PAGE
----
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Period poverty affects as many as two in five people, according to a 2021 study by the period product brand U by Kotex, and it’s getting worse. Surveys show period supplies have become less affordable for more people over the past five years. U by Kotex reported a 35 percent increase in people struggling to afford period supplies, and a State of the Period study showed a 25 percent increase. 

And prices have only continued to go up. The New York Times reported in February that the loss of cotton crops, due to drought, pushed the price of tampons up 13 percent over the past year, exceeding the overall 6.5 percent rate of inflation in 2022.

Gaines says period poverty is an issue of public and personal health, dignity, and well-being. A 2019 study of low-income women in St. Louis, Missouri, found that 64 percent were unable to afford menstrual hygiene supplies during the previous year. Instead, they used cloth, rags, tissues, toilet paper, paper towels, or children’s diapers.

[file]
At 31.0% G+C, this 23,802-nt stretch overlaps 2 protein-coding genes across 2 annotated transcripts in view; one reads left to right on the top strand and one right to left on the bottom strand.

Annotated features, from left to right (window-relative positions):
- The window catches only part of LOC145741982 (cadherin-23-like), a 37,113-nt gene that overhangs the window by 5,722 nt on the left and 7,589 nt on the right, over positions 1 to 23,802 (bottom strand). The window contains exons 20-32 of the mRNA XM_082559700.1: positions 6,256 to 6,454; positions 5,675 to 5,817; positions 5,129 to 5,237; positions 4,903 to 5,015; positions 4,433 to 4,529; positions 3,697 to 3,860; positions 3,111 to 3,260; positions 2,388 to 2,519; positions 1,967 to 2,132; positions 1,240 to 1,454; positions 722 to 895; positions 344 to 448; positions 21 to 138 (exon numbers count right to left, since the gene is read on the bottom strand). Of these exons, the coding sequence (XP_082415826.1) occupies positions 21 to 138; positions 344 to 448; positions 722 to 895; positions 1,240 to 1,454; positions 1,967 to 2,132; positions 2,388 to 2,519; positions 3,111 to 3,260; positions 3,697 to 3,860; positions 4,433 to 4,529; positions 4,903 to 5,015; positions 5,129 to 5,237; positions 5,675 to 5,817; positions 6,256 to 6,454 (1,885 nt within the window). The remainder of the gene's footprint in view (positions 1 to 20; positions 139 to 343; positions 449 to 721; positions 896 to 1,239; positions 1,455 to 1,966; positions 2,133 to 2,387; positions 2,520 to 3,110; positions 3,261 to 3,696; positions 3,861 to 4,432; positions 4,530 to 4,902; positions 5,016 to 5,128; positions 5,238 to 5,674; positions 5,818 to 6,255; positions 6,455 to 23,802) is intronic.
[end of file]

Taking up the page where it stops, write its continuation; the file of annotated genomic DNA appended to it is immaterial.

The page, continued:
People who lack supplies sometimes use tampons longer than directed, Gaines says. Doing so can increase the risk of toxic shock syndrome and other vaginal infections. Inability to access period supplies also negatively affects mental health, according to a 2021 BMC Women’s Health study.

People who lack supplies often miss school or work when they have their period. One in four teens has missed class because they didn’t have period products.

And the problem extends beyond health. People who lack supplies often miss school or work when they have their period. One in four teens has missed class because they didn’t have period products, according to the State of the Period study.